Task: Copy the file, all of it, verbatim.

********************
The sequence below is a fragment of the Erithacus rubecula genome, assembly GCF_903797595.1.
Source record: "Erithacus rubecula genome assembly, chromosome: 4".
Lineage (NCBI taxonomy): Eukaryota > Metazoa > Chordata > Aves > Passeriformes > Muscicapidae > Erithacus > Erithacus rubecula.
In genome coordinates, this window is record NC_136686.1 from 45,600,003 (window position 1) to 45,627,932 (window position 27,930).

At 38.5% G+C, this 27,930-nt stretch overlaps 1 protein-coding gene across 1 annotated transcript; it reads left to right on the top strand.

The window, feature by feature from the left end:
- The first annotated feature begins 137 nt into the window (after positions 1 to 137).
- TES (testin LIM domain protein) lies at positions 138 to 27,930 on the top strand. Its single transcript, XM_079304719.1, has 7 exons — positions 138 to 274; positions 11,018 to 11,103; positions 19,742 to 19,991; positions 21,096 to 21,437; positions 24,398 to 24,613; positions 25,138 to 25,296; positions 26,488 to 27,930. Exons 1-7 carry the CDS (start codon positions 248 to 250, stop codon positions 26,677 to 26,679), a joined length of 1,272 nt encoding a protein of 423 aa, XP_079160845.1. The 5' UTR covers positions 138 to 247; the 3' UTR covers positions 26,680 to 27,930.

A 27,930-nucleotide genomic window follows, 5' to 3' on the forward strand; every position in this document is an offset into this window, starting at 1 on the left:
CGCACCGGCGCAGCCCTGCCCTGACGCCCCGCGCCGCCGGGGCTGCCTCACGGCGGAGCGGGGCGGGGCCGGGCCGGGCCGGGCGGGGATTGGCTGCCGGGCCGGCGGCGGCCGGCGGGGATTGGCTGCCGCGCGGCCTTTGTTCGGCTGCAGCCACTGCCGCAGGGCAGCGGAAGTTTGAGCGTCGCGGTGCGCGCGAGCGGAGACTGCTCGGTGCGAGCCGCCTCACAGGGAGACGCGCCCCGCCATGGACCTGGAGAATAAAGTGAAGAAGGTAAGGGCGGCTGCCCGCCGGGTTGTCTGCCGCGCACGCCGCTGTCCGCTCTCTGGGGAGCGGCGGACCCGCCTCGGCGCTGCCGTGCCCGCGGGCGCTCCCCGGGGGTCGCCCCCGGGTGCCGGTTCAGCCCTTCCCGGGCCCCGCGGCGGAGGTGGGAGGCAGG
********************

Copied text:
The sequence below is a fragment of the Erithacus rubecula genome, assembly GCF_903797595.1.
Source record: "Erithacus rubecula genome assembly, chromosome: 4".
Lineage (NCBI taxonomy): Eukaryota > Metazoa > Chordata > Aves > Passeriformes > Muscicapidae > Erithacus > Erithacus rubecula.
In genome coordinates, this window is record NC_136686.1 from 45,600,003 (window position 1) to 45,627,932 (window position 27,930).

At 38.5% G+C, this 27,930-nt stretch overlaps 1 protein-coding gene across 1 annotated transcript; it reads left to right on the top strand.

The window, feature by feature from the left end:
- The first annotated feature begins 137 nt into the window (after positions 1 to 137).
- TES (testin LIM domain protein) lies at positions 138 to 27,930 on the top strand. Its single transcript, XM_079304719.1, has 7 exons — positions 138 to 274; positions 11,018 to 11,103; positions 19,742 to 19,991; positions 21,096 to 21,437; positions 24,398 to 24,613; positions 25,138 to 25,296; positions 26,488 to 27,930. Exons 1-7 carry the CDS (start codon positions 248 to 250, stop codon positions 26,677 to 26,679), a joined length of 1,272 nt encoding a protein of 423 aa, XP_079160845.1. The 5' UTR covers positions 138 to 247; the 3' UTR covers positions 26,680 to 27,930.

A 27,930-nucleotide genomic window follows, 5' to 3' on the forward strand; every position in this document is an offset into this window, starting at 1 on the left:
CGCACCGGCGCAGCCCTGCCCTGACGCCCCGCGCCGCCGGGGCTGCCTCACGGCGGAGCGGGGCGGGGCCGGGCCGGGCCGGGCGGGGATTGGCTGCCGGGCCGGCGGCGGCCGGCGGGGATTGGCTGCCGCGCGGCCTTTGTTCGGCTGCAGCCACTGCCGCAGGGCAGCGGAAGTTTGAGCGTCGCGGTGCGCGCGAGCGGAGACTGCTCGGTGCGAGCCGCCTCACAGGGAGACGCGCCCCGCCATGGACCTGGAGAATAAAGTGAAGAAGGTAAGGGCGGCTGCCCGCCGGGTTGTCTGCCGCGCACGCCGCTGTCCGCTCTCTGGGGAGCGGCGGACCCGCCTCGGCGCTGCCGTGCCCGCGGGCGCTCCCCGGGGGTCGCCCCCGGGTGCCGGTTCAGCCCTTCCCGGGCCCCGCGGCGGAGGTGGGAGGCAGG